I wrote my initial post about KindlePID.py on Friday because it seemed to me to be important that mirrors of the program show up swiftly to point out the idiocy of Amazon's actions. This seems to have worked because there was quite a lot of coverage in the online trade press. E.g. at The Register, Techdirt, engadget, cnet and PCworld as well as at /. . In addition, I was clearly not the only person to think that spreading the this was a good idea, amongst other efforts, someone decided to twitter the kindlepid source. Over at Teleread, Chris Meadows has a thoughtful post about what this says for the future of non Kindle mobipocket DRMed ebooks. It's a read the whole thing article but I think this is the key:
So, let’s review. Amazon has “embraced and extended” the Mobipocket format so that the Kindle is not compatible with other Mobi-DRM-selling stores without the aid of certain Python scripts. It has DMCA’d those Python scripts, indicating in no uncertain terms this was no accident.
Amazon has apparently prevented Mobipocket from releasing an official, Mobi-DRM-compatible client for the iPhone—while it has itself released a Kindle-DRM-compatible client for the iPhone.
Amazon owns both its Kindle-DRM, and (through its subsidiary) everybody else’s Mobi-DRM. Amazon has already shown it does not want Mobi-DRM being read on its Kindle hardwae platform. It has begun to expand beyond that hardware platform into other hardware platforms (the iPhone is only the first) that already have their own e-book apps.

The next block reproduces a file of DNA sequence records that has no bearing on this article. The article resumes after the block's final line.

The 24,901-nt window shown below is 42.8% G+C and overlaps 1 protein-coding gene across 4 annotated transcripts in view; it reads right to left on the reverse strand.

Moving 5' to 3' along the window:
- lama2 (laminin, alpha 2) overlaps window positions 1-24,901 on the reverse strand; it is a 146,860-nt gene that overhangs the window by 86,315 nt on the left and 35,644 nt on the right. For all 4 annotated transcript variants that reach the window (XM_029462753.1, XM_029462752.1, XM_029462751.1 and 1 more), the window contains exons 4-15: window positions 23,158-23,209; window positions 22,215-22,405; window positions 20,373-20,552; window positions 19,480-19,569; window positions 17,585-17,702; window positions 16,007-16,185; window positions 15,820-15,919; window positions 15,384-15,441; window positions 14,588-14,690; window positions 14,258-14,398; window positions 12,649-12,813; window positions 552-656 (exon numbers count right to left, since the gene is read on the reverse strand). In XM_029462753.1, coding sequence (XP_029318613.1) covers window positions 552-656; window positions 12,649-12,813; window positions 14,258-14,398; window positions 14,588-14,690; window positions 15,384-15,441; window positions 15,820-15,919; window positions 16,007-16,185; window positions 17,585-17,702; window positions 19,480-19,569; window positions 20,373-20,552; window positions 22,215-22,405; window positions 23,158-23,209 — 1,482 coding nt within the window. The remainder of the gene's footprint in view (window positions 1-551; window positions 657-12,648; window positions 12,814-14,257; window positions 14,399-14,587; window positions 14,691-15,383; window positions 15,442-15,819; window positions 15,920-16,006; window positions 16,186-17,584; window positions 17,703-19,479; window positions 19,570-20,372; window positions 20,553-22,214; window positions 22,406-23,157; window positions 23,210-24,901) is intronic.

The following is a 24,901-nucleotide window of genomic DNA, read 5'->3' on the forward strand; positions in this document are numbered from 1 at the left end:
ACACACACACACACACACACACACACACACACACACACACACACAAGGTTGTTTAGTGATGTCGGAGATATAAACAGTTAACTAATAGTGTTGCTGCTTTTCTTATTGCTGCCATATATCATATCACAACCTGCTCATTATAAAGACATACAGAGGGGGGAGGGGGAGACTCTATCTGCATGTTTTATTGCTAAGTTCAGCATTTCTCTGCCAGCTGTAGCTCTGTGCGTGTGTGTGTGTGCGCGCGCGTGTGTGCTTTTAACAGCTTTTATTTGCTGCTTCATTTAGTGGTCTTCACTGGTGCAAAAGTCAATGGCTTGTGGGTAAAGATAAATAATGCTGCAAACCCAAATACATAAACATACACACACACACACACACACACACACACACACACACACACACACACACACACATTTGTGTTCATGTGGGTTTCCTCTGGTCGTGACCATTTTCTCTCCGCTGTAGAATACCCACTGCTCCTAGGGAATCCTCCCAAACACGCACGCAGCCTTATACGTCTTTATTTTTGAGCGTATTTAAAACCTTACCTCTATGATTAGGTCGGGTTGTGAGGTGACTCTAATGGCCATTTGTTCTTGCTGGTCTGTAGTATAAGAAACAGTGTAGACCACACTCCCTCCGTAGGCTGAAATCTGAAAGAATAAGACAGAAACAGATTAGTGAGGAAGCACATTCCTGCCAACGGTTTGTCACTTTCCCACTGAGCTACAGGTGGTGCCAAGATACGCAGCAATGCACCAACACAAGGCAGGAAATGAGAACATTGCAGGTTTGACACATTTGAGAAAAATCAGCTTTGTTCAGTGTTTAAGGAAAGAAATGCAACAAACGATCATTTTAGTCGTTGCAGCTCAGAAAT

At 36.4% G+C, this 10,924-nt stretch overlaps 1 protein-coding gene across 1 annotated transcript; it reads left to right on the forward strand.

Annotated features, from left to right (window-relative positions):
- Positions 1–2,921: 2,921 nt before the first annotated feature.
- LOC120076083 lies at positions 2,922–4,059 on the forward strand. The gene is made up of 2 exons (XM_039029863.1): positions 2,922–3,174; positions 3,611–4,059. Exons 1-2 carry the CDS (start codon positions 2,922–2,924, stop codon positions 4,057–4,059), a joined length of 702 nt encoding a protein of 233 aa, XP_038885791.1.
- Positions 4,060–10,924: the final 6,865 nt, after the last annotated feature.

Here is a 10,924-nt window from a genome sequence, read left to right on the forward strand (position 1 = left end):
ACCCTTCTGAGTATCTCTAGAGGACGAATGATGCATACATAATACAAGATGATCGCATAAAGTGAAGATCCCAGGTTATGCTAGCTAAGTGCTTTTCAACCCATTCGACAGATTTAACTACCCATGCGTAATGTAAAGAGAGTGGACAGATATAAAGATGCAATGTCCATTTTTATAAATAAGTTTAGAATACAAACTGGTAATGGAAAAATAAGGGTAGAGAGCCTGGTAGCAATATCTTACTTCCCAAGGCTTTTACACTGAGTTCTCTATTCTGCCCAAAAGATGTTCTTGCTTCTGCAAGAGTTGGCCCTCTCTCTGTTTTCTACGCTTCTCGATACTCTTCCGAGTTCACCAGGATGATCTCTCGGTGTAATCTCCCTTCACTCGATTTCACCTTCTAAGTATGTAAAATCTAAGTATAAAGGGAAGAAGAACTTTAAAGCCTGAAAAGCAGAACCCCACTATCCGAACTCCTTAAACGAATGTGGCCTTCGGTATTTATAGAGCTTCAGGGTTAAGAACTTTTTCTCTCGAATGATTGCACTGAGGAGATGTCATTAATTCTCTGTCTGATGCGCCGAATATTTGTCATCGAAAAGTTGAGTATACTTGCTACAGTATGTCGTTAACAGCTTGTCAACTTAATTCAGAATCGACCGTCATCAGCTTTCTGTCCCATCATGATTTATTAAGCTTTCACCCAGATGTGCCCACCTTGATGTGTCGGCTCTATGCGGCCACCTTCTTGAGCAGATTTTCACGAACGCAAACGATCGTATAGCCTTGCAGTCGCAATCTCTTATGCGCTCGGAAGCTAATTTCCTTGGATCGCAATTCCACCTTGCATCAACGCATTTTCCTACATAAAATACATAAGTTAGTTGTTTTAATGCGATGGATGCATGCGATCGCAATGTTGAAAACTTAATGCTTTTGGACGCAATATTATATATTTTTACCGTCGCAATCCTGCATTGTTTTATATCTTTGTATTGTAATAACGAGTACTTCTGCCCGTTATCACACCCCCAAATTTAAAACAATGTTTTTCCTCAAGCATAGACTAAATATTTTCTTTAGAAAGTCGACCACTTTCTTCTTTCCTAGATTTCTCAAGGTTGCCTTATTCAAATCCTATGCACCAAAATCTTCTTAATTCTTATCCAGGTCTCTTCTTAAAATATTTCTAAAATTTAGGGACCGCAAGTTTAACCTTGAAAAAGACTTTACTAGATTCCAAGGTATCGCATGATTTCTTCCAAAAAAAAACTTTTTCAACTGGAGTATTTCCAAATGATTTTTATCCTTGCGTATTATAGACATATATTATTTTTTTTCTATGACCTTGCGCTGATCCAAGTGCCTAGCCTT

I think that, as a format for DRM-protected e-publishing, Mobipocket’s day is basically done. Just as with iPhone, I do not expect to see Mobipocket apps released for Android, or the Palm Pre, or any of the other new platforms that people are asking about on the Mobipocket forums. I don’t expect to see much further maintenance of Mobipocket apps for existing platforms. I do expect to see (Mobi-incompatible) Amazon Kindle clients come out for all of them.
I expect Amazon will weasel out of renewing the Mobi DRM contracts with Overdrive and other such licensees just as soon as it reasonably can (if it can) without inciting anti-trust scrutiny. And given how widespread the Mobipocket format is in stores that use encryption, and given the print publishing industry’s widespread insistence on encryption, if this happens it could be a major blow to non-Amazon e-book stores.
What I also find interesting is that there is a thread on Amazon's Kindle forum about it and, as elsewhere, the majority seems to be against Amazon although there are quite a few who seem content to live in an Amazon walled garden. This walled garden could well be what Amazon is aiming for, much as Apple aimed for the same with iPods and iTunes. Basically they pay lipservice to the idea that you can get your content from some other source but they make it hard to do so and trust that most consumers will stay with the easy path. Evidence that this approach may work comes from comments on the Amazon thread and from a question that has popped up a few times at Baen about whether Baen books will be available for the Kindle (answer hell yes and has been so since the launch of the Kindle).